What If You Have Multiple Market Offers?
There are two types of markets, a sellers market when there are more buyers than there are homes for sale and a buyers market when there are more homes for sale than there are buyers. In a seller’s market prices may rise, and the days a home is on the market may shorten to a week or even less than a day. Some homes will sell before they are even registered in the local MLS. That means that sellers are often presented with multiple offers.
As a buyer you will need to understand how multiple offers work and how the buyer benefits. With multiple offers the seller has their pick of offers. As a buyer you have to determine how badly you want this particular home.
Terms & Price
The two things that matter to the seller are terms and price. The seller wants the highest price possible, and the best terms available. With most sellers this leaves room for negotiation. You need to hit the right note with the seller that the other contracts don’t.
There are various terms that can be written in your offer. A typical one is contingent upon you selling your house. If the seller has two offers of yours with the term listed and another without this term and everything else is the same, the seller will go with the second offer, as the terms better fit the seller’s need. It may seem reasonable to you, but these are terms that the seller has no reason to accept. Why would s/he wait for you to sell your home first?
The seller will only accept terms which meet his/her own needs, so keep them to a minimum. Ask your agent to find out from the seller’s agent what terms will be most favorably viewed by the seller.
Not the first offer, still get it in.
Remember the seller is under no obligation to take the first offer that comes in. So if you are second or third you offer may still be the one that interests the seller. The seller is going to look at the offer that best meets their needs. Examples of these are financing and possession dates. The seller may want a delayed possession date or a quick closing, or they may want to exclude items in the home.
Another thing the seller may look at is a qualified buyer versus an unqualified buyer. An unqualified buyer may have the highest price, but is a risk to the seller. If the financing falls through the seller has lost valuable time and possibly other buyers. So get pre-approved to eliminate this possibility.
Don’t falter in the negotiations
Don’t assume that because your seller is negotiating with you that s/he can’t entertain other offers. All it takes is for one party to make a change that the other party doesn’t accept and negotiations are over.
In fact the seller’s agent is under no obligation to let your agent or you know if there are other contracts on the table or not. The seller may be waiting to see your best offer before accepting another offer that may already be on the table. Multiple offers are often used by sellers to improve upon the asking price or terms. The sellers agent may be instructed by the seller to ask the buyers to “submit improved offers.”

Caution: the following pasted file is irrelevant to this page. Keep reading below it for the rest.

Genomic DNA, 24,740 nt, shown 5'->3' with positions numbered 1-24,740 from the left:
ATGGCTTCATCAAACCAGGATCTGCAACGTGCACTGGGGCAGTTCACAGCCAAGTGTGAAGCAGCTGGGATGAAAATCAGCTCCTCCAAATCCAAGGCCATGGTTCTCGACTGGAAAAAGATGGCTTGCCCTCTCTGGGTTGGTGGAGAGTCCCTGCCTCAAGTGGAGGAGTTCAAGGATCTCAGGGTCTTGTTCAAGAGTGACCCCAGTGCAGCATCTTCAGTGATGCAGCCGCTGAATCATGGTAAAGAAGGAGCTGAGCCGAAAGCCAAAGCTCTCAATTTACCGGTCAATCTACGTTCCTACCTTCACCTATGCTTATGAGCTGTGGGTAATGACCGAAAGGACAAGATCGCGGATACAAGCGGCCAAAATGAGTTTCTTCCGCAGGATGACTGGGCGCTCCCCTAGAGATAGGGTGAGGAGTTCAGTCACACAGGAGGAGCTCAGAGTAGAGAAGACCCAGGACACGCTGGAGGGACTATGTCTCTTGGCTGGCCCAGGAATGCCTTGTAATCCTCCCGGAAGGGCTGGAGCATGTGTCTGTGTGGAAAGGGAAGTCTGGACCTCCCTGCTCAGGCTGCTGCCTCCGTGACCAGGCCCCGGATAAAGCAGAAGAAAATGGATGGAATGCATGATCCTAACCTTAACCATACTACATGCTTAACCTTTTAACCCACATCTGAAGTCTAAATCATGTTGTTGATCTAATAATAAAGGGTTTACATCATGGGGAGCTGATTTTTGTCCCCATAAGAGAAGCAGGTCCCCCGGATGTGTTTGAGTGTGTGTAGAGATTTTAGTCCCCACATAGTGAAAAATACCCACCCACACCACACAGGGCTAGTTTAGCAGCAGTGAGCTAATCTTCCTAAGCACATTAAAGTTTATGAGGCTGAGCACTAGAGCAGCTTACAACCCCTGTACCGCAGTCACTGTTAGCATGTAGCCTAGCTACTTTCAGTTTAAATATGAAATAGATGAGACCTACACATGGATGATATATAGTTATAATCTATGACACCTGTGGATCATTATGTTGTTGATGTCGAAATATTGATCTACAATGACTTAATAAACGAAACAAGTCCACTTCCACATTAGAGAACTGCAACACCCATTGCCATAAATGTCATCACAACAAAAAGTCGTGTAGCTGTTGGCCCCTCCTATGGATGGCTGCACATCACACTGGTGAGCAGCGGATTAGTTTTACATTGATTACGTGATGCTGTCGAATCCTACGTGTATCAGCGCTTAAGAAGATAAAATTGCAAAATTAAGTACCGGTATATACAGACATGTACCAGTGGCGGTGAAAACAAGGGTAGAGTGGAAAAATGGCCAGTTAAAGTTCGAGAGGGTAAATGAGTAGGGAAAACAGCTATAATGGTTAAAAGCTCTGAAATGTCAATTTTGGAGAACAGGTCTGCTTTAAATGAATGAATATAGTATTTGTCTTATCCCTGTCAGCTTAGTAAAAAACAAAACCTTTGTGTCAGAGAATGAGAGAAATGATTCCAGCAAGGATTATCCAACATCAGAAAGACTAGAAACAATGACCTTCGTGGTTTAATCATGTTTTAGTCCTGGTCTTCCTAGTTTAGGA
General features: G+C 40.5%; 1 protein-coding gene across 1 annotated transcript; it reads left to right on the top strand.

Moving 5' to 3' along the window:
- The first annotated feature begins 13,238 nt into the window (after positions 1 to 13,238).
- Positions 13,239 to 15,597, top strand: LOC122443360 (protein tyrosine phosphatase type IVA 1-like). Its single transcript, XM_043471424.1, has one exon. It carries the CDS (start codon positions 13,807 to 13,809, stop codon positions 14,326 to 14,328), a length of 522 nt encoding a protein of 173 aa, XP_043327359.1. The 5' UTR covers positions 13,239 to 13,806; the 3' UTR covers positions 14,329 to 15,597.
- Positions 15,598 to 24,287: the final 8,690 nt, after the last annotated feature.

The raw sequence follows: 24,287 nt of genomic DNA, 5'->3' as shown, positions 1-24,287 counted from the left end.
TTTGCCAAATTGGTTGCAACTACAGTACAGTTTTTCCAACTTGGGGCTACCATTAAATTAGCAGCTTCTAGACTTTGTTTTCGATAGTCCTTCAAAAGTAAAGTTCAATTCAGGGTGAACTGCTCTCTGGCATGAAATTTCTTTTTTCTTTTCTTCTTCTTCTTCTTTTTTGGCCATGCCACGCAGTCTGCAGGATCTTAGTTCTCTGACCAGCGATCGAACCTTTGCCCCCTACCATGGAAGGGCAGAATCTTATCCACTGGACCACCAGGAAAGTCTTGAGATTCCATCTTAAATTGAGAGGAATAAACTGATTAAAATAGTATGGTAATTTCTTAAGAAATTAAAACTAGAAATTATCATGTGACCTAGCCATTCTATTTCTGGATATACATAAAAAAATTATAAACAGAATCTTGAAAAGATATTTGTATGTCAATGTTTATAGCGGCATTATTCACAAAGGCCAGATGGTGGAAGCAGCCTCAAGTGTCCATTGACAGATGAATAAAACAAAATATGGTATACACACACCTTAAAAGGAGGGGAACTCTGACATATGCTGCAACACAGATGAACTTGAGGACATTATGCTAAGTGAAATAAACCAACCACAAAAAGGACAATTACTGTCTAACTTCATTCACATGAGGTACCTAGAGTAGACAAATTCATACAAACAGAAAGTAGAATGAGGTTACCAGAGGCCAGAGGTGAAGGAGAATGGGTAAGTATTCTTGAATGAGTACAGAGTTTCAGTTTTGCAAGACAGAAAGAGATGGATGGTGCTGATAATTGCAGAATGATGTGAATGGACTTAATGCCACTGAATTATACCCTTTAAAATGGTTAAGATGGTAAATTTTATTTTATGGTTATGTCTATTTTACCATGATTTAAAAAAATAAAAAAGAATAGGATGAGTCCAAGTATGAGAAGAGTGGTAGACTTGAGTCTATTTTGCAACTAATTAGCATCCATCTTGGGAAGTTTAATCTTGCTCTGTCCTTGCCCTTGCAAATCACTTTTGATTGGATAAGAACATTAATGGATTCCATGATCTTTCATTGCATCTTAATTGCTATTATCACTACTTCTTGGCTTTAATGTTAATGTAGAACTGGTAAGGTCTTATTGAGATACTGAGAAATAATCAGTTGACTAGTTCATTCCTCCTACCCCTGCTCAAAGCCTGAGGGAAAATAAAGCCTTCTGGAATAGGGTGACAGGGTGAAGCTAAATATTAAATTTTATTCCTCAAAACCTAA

This is the time another offer can slip in and take your momentum away.
Answer promptly and with as much generosity as you can muster. Don’t nickel-and-dime the seller with requests for small repairs, or complicate the contract with contingencies. Just ask for a repair allowance and take care of the problems yourself.
Don’t assume that the seller has to respond to your offer by your deadline. Deadlines are only important to the seller if s/he plans to either accept your offer or wants to keep the negotiations going.
By the same token, if the seller counters your offer and gives you a deadline for accepting, and another offer comes in that is more attractive than yours, the seller can withdraw his/her counter offer to you in writing and accept the other offer.
Markets may be hot for a while, but there may come a time when they will cool. The home you are so anxious to get now may level off in value very shortly. Make sure that this is the home you want no matter what the market conditions say. The home’s history may be helpful here. Ask your agent to provide you with the home’s history or a history of comparables in the area. If a home has been sold several times in the last few years, the history can tell you why and how much was gained or lost by the sellers involved.
Also look at the affordability of the home. Are the extra considerations you are offering to stay in the contract really worth it? Do they price the home out of your range? Will you be able to afford the other costs associated with move-in such as furniture and updates?
Know when to call it quits
There may come in a time when it is wise to simply give up and move on to another home. Some sellers, in a multiple offer frenzy, will simply make unreasonable demands. Some will even demand offers beyond those which can be justified by comparables or local lender guidelines. Lenders have a ceiling on what they will lend on homes in a given area and it can be broken down by square foot, age, history, and other factors. If the comparables don’t justify the price, the lender may refuse to take a chance on being the first to raise the loan limits on a certain neighborhood or home. You might as well throw in the towel. Sometimes a lender’s refusal can be the kick in the pants a seller needs, however, and s/he may agree to your price when confronted by the voice of reality.
The best way to position yourself as the buyer whose offer is accepted is to work closely with an agent who can help you step by step from getting pre-qualified for a loan, to helping you find homes in your pre-approved price range, to helping you negotiate the home of your dreams.